The Performance
by
Bruce Cornet, Ph.D.

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Page 12 of 15
Light Bending Technology

If you look carefully at the last four embossed images of the Manta Ray in Figure 15, which depict the two rows of lights on the belly, you may notice something unusual. In the middle two images, these lights appear to be in parallel rows (see also Figure 7). But in the first image on the left (Figure 15), the rows are angled towards the nose of the Manta Ray. At first glance that convergence might be confused with perspective, but the change in distance between that picture and the next one is not enough to cause such an exaggerated distortion or lensing of those rows. And the rows are converging in the wrong direction for it to be due to perspective. The last embossed picture on the right, however, may give us the answer. In that picture the rows are now converging towards the tail of the craft, not the nose. Together these images give us the same effect from opposite angles, indicating that whatever the cause, the effect is similar when the craft is viewed from the front or back. It is as if one were looking through an elongate bubble made of glass or water, which has a higher refractive index that distorts or displaces the positions of the lights. This distortion or bubble may have been caused by an artificial gravity field around the Manta Ray, which would explain how this craft could fly well below the stall speeds of fixed-wing aircraft, make a 70 degree banking turn, and seem to defy the laws of aerodynamics if not physics (Figure 18).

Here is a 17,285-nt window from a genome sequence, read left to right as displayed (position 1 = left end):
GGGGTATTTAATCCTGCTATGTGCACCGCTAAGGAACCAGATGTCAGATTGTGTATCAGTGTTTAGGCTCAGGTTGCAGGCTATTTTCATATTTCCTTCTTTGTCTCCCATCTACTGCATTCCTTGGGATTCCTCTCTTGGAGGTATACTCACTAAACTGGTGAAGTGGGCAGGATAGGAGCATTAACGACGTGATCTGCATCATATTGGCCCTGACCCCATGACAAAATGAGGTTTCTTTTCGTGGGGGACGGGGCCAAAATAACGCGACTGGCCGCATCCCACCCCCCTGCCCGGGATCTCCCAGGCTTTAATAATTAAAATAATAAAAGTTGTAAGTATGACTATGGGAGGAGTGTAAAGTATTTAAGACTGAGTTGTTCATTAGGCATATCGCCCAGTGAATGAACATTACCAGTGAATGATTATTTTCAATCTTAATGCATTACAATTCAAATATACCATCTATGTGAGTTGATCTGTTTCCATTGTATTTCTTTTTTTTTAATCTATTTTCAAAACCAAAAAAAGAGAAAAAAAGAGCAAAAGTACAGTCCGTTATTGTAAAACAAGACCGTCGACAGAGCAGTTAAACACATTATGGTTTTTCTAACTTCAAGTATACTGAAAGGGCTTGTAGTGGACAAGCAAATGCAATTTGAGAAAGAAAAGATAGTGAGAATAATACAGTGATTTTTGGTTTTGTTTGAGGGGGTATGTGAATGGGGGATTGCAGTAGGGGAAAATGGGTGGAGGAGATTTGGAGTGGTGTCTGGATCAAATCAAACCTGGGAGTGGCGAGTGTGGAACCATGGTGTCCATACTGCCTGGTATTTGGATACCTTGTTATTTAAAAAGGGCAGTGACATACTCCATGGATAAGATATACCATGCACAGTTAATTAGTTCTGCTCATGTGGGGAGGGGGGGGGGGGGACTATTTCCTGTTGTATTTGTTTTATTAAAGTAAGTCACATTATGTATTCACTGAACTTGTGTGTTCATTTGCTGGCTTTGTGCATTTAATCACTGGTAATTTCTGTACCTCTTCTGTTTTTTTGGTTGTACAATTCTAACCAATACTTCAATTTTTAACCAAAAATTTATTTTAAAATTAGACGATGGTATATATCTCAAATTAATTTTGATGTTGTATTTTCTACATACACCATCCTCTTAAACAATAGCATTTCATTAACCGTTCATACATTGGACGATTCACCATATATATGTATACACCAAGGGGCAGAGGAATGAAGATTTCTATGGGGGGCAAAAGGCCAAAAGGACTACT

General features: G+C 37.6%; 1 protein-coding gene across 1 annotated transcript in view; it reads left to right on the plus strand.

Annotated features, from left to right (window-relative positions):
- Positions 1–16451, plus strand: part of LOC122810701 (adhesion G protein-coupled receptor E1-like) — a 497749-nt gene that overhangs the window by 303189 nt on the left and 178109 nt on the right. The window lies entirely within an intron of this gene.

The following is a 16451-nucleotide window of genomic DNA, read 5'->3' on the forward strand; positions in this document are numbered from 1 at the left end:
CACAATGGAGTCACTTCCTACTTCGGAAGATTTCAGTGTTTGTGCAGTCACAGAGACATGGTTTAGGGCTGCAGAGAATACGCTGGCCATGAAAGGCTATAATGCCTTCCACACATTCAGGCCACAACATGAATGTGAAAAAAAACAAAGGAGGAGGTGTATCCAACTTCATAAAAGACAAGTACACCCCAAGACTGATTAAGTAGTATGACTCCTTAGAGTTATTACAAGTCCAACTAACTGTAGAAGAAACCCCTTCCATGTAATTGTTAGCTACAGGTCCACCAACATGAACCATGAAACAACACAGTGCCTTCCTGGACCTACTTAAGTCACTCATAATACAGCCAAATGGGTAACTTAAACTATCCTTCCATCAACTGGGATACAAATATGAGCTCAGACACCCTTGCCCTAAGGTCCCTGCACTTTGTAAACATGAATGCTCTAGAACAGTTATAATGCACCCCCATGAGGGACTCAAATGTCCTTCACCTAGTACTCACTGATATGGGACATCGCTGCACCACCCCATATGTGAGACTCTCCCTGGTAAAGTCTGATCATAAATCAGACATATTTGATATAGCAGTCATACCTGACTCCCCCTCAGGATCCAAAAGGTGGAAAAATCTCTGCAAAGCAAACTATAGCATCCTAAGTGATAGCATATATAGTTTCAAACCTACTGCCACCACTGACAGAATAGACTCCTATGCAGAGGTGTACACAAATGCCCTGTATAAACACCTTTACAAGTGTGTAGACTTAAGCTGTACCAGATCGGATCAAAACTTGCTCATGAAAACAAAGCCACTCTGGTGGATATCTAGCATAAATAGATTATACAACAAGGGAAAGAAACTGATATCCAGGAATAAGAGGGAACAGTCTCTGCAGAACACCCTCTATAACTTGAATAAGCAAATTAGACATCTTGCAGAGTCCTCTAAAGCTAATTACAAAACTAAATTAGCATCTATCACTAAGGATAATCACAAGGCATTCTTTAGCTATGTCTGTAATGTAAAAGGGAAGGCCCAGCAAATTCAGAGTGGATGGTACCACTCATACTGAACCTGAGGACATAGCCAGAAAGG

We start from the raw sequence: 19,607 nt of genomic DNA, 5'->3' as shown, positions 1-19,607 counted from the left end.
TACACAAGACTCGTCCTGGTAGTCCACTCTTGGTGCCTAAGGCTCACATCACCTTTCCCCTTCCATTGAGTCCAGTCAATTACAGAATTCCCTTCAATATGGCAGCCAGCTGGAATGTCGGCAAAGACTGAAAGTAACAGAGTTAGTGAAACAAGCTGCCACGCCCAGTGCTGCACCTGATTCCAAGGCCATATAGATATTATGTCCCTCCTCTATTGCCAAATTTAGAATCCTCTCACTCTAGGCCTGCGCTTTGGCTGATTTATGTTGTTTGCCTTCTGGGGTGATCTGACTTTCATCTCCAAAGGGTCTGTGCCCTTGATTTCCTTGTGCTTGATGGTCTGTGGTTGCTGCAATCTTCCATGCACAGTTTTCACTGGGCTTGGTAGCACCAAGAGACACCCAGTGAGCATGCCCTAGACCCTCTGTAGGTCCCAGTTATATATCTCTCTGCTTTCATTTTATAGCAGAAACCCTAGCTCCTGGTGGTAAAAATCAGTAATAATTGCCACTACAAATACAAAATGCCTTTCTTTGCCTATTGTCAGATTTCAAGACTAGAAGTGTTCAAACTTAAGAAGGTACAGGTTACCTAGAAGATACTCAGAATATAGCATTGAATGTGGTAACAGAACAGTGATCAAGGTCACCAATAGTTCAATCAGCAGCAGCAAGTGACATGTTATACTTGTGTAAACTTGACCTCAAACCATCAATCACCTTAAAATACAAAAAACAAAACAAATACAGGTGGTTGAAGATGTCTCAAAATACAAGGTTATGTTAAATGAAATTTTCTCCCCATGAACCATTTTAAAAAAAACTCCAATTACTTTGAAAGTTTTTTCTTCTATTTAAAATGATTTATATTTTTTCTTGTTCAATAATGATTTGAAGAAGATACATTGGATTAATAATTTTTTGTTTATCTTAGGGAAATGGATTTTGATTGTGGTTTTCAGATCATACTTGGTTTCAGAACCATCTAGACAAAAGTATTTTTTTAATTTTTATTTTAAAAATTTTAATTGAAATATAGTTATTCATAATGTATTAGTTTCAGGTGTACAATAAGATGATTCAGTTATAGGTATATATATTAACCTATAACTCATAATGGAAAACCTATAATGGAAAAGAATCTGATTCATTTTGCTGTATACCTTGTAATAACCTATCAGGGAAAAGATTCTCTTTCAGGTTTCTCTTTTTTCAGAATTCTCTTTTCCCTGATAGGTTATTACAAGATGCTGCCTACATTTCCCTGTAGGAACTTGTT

( Figure 7)

(Figure 15)

(Figure 18)

Electromagnetic Field Detected

As The Performance took place, a Proton Precession Magnetometer was operating at the observation station. There were no unusual readings recorded that evening, except for one. That occurred at the time the Manta Ray was the closest to the sensor of the magnetometer. A small magnetic anomaly of 10 gammas was recorded, enough to indicate that this craft did have an unusually strong magnetic field around it for an airplane. The sensor is estimated to have been not much more than 800 feet away from the Manta Ray when that reading occurred. If the lights on this craft are plasmas, they would be strongly charged electromagnetically. Perhaps this is what the magnetometer detected.

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